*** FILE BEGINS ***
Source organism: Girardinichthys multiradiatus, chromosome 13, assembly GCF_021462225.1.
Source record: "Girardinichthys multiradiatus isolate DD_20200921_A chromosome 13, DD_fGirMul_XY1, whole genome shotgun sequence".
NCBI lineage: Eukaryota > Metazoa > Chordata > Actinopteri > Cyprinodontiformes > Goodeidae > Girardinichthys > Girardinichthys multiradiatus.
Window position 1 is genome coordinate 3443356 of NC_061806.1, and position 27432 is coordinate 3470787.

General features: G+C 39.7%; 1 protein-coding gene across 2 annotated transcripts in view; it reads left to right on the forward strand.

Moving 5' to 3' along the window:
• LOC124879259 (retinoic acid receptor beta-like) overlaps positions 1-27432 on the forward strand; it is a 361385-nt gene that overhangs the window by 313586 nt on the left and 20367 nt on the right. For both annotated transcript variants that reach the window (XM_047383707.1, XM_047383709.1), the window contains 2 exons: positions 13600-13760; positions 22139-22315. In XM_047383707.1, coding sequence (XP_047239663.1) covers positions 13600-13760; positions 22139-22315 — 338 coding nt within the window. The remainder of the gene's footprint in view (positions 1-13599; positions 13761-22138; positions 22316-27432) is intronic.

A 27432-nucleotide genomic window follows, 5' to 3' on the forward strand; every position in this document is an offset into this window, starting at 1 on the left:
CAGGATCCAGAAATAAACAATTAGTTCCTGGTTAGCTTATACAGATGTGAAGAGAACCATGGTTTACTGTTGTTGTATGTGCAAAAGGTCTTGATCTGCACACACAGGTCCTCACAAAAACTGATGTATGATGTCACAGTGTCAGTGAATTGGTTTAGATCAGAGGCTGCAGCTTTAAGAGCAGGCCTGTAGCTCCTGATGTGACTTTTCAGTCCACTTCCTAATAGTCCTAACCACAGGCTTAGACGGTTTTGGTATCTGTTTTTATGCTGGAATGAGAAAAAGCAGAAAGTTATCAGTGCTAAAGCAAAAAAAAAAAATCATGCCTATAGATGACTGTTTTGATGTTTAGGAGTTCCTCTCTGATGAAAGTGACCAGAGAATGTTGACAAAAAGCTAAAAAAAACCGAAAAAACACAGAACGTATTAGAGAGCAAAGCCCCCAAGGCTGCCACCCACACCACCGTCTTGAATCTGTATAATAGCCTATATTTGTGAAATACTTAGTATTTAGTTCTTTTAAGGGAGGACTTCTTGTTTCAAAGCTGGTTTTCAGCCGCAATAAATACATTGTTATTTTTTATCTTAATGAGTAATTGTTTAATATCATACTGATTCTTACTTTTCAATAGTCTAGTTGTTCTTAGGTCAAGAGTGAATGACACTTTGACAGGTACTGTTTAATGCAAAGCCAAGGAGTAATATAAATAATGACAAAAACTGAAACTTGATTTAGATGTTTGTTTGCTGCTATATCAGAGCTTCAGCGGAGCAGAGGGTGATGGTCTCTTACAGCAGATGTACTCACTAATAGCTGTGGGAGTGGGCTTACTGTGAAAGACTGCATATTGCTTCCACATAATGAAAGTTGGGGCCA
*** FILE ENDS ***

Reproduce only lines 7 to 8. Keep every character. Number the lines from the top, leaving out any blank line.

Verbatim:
• LOC124879259 (retinoic acid receptor beta-like) overlaps positions 1-27432 on the forward strand; it is a 361385-nt gene that overhangs the window by 313586 nt on the left and 20367 nt on the right. For both annotated transcript variants that reach the window (XM_047383707.1, XM_047383709.1), the window contains 2 exons: positions 13600-13760; positions 22139-22315. In XM_047383707.1, coding sequence (XP_047239663.1) covers positions 13600-13760; positions 22139-22315 — 338 coding nt within the window. The remainder of the gene's footprint in view (positions 1-13599; positions 13761-22138; positions 22316-27432) is intronic.

A 27432-nucleotide genomic window follows, 5' to 3' on the forward strand; every position in this document is an offset into this window, starting at 1 on the left: